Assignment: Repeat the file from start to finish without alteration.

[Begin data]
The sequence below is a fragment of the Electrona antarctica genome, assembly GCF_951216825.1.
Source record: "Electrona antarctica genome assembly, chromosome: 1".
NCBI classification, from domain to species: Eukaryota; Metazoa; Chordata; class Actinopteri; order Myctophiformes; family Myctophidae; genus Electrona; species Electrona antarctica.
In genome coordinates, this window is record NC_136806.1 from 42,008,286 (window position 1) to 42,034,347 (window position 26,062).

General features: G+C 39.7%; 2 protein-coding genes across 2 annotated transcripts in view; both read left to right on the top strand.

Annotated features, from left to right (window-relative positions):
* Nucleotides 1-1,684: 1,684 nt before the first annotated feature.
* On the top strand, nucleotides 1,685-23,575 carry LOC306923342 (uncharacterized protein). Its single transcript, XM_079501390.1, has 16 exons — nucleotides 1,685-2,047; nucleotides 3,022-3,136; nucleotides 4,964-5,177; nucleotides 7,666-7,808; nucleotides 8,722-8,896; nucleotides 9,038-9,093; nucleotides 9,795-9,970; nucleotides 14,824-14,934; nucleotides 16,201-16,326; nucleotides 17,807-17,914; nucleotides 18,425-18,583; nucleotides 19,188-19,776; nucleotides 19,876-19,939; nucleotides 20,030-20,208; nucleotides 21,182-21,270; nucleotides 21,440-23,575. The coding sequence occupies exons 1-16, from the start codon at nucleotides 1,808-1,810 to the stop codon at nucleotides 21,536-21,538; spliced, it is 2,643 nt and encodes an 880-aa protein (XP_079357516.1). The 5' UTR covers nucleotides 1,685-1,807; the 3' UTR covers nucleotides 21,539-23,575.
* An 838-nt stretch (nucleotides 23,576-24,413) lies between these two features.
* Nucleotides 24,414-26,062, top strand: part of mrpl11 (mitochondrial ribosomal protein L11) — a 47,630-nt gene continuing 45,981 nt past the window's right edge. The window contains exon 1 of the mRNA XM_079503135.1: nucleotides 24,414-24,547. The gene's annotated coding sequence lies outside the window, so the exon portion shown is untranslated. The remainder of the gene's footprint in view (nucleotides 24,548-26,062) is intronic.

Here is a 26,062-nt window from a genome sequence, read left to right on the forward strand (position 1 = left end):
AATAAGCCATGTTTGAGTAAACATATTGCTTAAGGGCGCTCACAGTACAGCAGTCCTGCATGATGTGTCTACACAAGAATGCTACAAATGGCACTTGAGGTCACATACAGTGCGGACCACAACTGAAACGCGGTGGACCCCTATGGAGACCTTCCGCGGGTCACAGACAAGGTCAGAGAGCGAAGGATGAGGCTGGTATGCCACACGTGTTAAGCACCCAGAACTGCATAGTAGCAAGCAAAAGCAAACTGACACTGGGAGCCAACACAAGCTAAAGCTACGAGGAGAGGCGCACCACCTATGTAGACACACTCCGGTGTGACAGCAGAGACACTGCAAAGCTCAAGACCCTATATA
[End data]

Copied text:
The sequence below is a fragment of the Electrona antarctica genome, assembly GCF_951216825.1.
Source record: "Electrona antarctica genome assembly, chromosome: 1".
NCBI classification, from domain to species: Eukaryota; Metazoa; Chordata; class Actinopteri; order Myctophiformes; family Myctophidae; genus Electrona; species Electrona antarctica.
In genome coordinates, this window is record NC_136806.1 from 42,008,286 (window position 1) to 42,034,347 (window position 26,062).

General features: G+C 39.7%; 2 protein-coding genes across 2 annotated transcripts in view; both read left to right on the top strand.

Annotated features, from left to right (window-relative positions):
* Nucleotides 1-1,684: 1,684 nt before the first annotated feature.
* On the top strand, nucleotides 1,685-23,575 carry LOC306923342 (uncharacterized protein). Its single transcript, XM_079501390.1, has 16 exons — nucleotides 1,685-2,047; nucleotides 3,022-3,136; nucleotides 4,964-5,177; nucleotides 7,666-7,808; nucleotides 8,722-8,896; nucleotides 9,038-9,093; nucleotides 9,795-9,970; nucleotides 14,824-14,934; nucleotides 16,201-16,326; nucleotides 17,807-17,914; nucleotides 18,425-18,583; nucleotides 19,188-19,776; nucleotides 19,876-19,939; nucleotides 20,030-20,208; nucleotides 21,182-21,270; nucleotides 21,440-23,575. The coding sequence occupies exons 1-16, from the start codon at nucleotides 1,808-1,810 to the stop codon at nucleotides 21,536-21,538; spliced, it is 2,643 nt and encodes an 880-aa protein (XP_079357516.1). The 5' UTR covers nucleotides 1,685-1,807; the 3' UTR covers nucleotides 21,539-23,575.
* An 838-nt stretch (nucleotides 23,576-24,413) lies between these two features.
* Nucleotides 24,414-26,062, top strand: part of mrpl11 (mitochondrial ribosomal protein L11) — a 47,630-nt gene continuing 45,981 nt past the window's right edge. The window contains exon 1 of the mRNA XM_079503135.1: nucleotides 24,414-24,547. The gene's annotated coding sequence lies outside the window, so the exon portion shown is untranslated. The remainder of the gene's footprint in view (nucleotides 24,548-26,062) is intronic.

Here is a 26,062-nt window from a genome sequence, read left to right on the forward strand (position 1 = left end):
AATAAGCCATGTTTGAGTAAACATATTGCTTAAGGGCGCTCACAGTACAGCAGTCCTGCATGATGTGTCTACACAAGAATGCTACAAATGGCACTTGAGGTCACATACAGTGCGGACCACAACTGAAACGCGGTGGACCCCTATGGAGACCTTCCGCGGGTCACAGACAAGGTCAGAGAGCGAAGGATGAGGCTGGTATGCCACACGTGTTAAGCACCCAGAACTGCATAGTAGCAAGCAAAAGCAAACTGACACTGGGAGCCAACACAAGCTAAAGCTACGAGGAGAGGCGCACCACCTATGTAGACACACTCCGGTGTGACAGCAGAGACACTGCAAAGCTCAAGACCCTATATA